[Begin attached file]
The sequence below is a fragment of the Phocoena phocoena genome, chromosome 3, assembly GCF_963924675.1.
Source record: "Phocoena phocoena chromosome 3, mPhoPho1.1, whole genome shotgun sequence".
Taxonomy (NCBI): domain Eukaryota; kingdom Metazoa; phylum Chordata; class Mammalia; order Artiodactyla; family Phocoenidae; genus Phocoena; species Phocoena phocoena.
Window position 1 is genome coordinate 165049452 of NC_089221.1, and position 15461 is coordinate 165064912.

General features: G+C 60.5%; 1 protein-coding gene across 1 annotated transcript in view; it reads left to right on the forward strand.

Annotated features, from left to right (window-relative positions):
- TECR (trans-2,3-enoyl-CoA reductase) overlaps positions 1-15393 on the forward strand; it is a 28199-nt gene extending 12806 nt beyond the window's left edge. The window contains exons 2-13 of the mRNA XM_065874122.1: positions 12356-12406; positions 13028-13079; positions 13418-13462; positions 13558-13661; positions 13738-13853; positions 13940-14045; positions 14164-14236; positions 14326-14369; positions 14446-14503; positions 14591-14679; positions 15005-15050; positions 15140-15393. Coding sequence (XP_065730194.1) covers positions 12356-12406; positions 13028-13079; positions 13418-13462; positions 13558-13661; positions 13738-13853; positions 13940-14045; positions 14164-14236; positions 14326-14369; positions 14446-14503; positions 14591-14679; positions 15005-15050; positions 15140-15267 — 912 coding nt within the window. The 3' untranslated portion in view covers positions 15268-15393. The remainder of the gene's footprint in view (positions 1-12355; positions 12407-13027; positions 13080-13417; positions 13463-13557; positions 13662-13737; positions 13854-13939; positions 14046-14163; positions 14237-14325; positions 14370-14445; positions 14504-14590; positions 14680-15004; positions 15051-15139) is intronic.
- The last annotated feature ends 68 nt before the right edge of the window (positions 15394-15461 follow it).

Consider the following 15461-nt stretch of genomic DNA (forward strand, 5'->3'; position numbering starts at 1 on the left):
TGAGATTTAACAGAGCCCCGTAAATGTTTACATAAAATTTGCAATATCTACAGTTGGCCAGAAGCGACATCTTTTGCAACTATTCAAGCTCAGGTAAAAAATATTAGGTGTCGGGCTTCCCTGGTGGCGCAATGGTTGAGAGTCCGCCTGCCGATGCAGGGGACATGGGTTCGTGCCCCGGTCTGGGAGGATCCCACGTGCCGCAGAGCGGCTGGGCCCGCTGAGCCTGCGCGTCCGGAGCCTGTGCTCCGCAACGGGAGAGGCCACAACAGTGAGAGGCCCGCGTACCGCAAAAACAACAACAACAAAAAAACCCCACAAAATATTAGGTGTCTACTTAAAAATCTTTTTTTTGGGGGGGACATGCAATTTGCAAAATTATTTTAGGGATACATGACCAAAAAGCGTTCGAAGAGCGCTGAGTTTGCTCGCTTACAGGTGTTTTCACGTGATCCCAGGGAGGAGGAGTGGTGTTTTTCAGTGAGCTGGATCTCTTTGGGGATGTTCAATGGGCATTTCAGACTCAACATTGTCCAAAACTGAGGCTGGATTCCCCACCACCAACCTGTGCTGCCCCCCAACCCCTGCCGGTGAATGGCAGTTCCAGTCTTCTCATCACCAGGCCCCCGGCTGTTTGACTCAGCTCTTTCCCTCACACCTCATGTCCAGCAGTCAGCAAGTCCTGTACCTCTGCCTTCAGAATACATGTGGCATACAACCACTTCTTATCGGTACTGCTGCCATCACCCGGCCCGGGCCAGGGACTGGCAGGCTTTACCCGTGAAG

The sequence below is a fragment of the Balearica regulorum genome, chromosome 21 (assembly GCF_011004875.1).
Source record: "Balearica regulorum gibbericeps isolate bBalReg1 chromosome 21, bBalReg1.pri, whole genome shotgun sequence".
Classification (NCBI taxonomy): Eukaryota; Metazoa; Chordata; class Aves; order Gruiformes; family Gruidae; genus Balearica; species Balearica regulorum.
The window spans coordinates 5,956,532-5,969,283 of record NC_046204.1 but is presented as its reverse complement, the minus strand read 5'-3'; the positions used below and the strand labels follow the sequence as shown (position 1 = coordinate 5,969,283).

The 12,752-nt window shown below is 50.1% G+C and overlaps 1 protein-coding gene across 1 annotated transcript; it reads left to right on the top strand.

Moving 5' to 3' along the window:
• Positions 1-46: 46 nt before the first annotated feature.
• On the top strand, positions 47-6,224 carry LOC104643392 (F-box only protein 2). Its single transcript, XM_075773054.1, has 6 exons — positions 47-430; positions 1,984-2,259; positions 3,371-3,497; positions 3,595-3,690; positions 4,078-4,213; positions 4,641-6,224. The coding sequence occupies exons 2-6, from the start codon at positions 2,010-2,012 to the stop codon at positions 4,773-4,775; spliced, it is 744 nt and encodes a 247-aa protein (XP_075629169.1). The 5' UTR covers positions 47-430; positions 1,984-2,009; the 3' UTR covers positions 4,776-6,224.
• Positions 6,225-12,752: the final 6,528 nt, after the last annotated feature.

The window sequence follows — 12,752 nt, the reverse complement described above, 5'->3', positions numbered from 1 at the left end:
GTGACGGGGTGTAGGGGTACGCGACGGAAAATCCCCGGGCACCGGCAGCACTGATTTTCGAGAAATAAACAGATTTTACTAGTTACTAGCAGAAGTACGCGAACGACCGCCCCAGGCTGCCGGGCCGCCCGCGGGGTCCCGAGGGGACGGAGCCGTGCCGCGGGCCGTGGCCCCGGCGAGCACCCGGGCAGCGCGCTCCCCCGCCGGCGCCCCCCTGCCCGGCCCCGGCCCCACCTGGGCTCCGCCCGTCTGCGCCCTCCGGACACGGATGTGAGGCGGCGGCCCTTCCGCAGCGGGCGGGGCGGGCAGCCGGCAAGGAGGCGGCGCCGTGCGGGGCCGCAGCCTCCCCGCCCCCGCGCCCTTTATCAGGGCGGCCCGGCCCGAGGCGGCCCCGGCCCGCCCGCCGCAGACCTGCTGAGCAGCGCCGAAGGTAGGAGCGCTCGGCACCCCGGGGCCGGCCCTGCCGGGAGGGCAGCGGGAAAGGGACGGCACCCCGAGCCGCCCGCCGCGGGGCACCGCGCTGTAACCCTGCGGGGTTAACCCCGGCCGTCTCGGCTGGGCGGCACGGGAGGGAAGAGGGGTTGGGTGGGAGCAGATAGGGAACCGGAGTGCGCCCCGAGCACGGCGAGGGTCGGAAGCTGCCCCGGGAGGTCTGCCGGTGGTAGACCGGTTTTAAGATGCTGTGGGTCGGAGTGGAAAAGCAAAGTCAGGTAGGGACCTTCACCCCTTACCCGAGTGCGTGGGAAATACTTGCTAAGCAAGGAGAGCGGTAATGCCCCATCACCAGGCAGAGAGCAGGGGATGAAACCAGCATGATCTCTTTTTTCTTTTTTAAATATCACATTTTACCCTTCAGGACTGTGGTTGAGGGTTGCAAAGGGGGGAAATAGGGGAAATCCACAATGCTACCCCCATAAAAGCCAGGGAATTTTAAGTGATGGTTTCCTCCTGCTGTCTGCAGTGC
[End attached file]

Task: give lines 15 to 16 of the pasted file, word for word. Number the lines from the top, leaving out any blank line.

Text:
The 12,752-nt window shown below is 50.1% G+C and overlaps 1 protein-coding gene across 1 annotated transcript; it reads left to right on the top strand.

Moving 5' to 3' along the window: